Recovery of overpaid pensions
It is not uncommon for pension scheme administrators to make errors in pension payments which lead to members receiving greater payments than they are entitled to under the rules. Once the error is discovered, trustees normally want to pay the correct pension going forward, and will also need to consider whether or not to seek to recover past overpayments from the relevant pensioners.
The starting position
The starting position is that members should only receive the benefits to which they are properly entitled under the scheme’s rules.
If a pension has been overpaid by mistake then the trustees can, in many cases, recover that overpaid pension from the member. The fact that the scheme’s administrators may have been careless or even negligent in making the overpayment will not bar the trustees from seeking to recover that overpayment (though it might give the member grounds for a complaint about maladministration).
Methods of recovery
Once an overpayment has been discovered, there are a number of ways in which the trustees can seek recovery.
Ask the member
It is often overlooked, but if the trustees intend to recover overpaid pension from a member, they should, as a first step, write to the member to explain the position and ask for repayment of the overpaid pension. The member may agree to repay the money (usually in instalments), or may agree to future reductions to their pension (as discussed below).
Trustees must be mindful of the fact that the error is not normally the member’s fault. The tone of their approach to a member should reflect this – the Pensions Ombudsman (TPO) has been quite critical of overly aggressive correspondence in the past.
If the member refuses to repay the overpaid pension, then one option open to trustees is to bring a court claim in restitution to recover monies paid by mistake. The claim should be relatively straightforward (subject to the defences discussed below).
There are, however, significant downsides to such proceedings. They can be expensive, especially when compared against often low amounts of overpayment, and/or where the trustees have to pursue multiple claims against different beneficiaries who were all overpaid. Additionally, trustees may be reluctant to sue pensioners for reputational reasons.
An alternative to litigation is the self-help remedy of recoupment, under which trustees make deductions from a member’s future pension payments to compensate the trust for the overpayment. This is the most common and practical way to recover overpaid pensions. Trustees will only be able to use recoupment if it would be fair to allow the adjustments to be made. Specifically, the trustees must ensure that the rate of recoupment is not unduly harsh or inequitable. TPO has specified that the recoupment period should be at least as long as the period during which the overpayments occurred.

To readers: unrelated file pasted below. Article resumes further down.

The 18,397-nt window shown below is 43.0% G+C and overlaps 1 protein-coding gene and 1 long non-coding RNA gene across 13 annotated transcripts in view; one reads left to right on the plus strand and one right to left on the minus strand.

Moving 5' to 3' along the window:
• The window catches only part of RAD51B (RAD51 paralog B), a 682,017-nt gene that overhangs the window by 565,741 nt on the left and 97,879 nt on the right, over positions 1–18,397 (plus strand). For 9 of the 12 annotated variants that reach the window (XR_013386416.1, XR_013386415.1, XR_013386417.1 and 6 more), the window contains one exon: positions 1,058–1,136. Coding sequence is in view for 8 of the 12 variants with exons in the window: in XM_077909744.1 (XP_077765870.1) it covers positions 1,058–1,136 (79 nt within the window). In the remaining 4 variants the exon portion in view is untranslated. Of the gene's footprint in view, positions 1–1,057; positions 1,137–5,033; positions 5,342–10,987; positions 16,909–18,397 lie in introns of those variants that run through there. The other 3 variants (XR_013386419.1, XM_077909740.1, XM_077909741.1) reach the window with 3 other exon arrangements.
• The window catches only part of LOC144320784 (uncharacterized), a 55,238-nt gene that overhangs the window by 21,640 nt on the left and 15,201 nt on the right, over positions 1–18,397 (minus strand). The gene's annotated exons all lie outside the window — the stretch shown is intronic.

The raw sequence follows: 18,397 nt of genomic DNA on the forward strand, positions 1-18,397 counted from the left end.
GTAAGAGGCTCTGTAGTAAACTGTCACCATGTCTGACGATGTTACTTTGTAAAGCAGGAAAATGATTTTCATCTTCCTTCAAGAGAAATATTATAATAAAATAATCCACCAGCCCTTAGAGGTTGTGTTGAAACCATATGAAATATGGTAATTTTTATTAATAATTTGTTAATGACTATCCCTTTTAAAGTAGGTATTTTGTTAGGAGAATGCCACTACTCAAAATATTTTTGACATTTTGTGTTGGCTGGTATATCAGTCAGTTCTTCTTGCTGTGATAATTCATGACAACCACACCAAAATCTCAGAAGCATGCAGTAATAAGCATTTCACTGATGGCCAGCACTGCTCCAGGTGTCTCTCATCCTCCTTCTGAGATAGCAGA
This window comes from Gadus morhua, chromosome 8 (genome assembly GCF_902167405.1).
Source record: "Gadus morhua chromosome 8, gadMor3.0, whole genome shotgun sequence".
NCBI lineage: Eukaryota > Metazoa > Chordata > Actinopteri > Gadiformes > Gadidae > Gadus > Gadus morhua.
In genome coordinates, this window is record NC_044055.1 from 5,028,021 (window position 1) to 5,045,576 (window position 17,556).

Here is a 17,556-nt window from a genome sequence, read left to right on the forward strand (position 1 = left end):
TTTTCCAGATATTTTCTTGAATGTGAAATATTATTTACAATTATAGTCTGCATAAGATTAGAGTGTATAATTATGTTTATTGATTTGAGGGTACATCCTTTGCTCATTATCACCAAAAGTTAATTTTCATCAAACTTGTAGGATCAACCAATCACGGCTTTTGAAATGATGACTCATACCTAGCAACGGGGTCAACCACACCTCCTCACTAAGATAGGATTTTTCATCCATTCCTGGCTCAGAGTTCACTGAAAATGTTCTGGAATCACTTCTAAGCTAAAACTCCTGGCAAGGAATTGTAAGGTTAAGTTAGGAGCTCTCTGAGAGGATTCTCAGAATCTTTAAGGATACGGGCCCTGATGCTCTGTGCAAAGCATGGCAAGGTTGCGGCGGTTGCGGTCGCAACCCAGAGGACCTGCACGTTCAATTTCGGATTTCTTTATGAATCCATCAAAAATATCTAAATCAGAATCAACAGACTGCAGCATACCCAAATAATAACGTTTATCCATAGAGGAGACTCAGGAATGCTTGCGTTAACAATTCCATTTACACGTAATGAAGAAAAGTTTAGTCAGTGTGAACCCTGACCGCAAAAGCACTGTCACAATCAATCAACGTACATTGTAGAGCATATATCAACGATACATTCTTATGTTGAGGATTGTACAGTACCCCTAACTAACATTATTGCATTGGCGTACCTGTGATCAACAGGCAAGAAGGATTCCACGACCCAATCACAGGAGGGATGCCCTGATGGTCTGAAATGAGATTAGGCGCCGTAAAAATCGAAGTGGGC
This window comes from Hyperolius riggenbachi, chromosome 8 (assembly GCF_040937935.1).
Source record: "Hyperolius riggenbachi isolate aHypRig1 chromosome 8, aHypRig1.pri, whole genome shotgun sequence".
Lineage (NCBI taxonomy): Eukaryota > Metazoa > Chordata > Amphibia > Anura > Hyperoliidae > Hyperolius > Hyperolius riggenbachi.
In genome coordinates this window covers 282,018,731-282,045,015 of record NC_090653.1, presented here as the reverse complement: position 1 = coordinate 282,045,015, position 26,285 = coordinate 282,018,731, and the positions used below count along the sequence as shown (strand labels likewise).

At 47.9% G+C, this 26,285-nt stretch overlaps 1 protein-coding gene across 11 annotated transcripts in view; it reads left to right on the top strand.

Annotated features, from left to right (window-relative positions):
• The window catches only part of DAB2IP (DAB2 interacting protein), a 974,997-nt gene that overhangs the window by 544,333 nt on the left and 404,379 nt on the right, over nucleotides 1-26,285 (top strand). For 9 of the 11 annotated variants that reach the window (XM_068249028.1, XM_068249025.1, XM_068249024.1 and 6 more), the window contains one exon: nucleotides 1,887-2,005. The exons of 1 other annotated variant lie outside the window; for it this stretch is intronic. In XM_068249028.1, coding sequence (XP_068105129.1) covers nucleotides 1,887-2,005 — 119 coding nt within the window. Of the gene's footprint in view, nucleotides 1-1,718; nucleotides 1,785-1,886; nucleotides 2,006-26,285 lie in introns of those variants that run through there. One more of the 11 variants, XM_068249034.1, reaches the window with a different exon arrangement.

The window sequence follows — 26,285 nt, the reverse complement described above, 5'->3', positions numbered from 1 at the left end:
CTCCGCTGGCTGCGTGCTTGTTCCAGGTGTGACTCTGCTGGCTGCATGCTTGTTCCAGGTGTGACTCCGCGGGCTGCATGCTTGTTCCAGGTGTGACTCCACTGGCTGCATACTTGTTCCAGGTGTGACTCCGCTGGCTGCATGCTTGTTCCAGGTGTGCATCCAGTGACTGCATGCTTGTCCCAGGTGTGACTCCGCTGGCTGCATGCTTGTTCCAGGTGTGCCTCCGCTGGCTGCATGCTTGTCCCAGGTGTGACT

Court approval is not required for the trustees to exercise recoupment if there is no dispute about the amount. However, where there is a dispute, the trustees should obtain an order from a competent court. This is because section 91 of the Pensions Act 1995 broadly provides that if a member disputes the amount of the recoupment, then trustees cannot recoup the overpaid pension unless they have an order from a ‘competent’ court. A 2018 High Court decision suggests that a determination by TPO does not meet this requirement, but TPO disagrees with this view and may direct that trustees are entitled to exercise recoupment against a member.
In some circumstances, a member may be able to defend attempts to recover an overpayment. The most common defences are set out below.
Change of position
The most common member defence, although they may not expressly use this phrase, is ‘change of position’. In this case, a member has a defence to repayment under common law if they have changed their position such that it would be inequitable (unfair) to require the member to repay the money paid in error.1
To succeed, the member must show that they entered into an irreversible financial commitment in good faith based on the belief that their pension payment was accurate. The member must also show a causal link between the overpayment and the financial commitment, and the money must not have been spent on something that the member was already obliged to pay (such as a debt). If the member is only able to show that part of the overpayment was spent in an irreversible manner, then they will not be entitled to retain the rest.
If the member suspected that they were receiving an overpayment, but chose not to look into it, the member cannot take advantage of the change of position defence.
A member can raise the defence of estoppel if the member can show that they received an unambiguous representation on which they reasonably relied, and that they suffered a detriment as a result. Estoppel is rarely argued because it is difficult to establish. However, if the member can establish the relevant factors, they will be entitled to keep the entire overpayment.
Under the Limitation Act, trustees must bring any claim against a member to recover overpaid pension within six years of the date on which the mistake was discovered (or should have been discovered with reasonable diligence) – this needs to be carefully assessed. Members have been able to use the limitation period as a successful defence against a restitution claim where trustees could with more care have discovered the mistake earlier.
1 Lipkin Gorman v Karpnale (1991).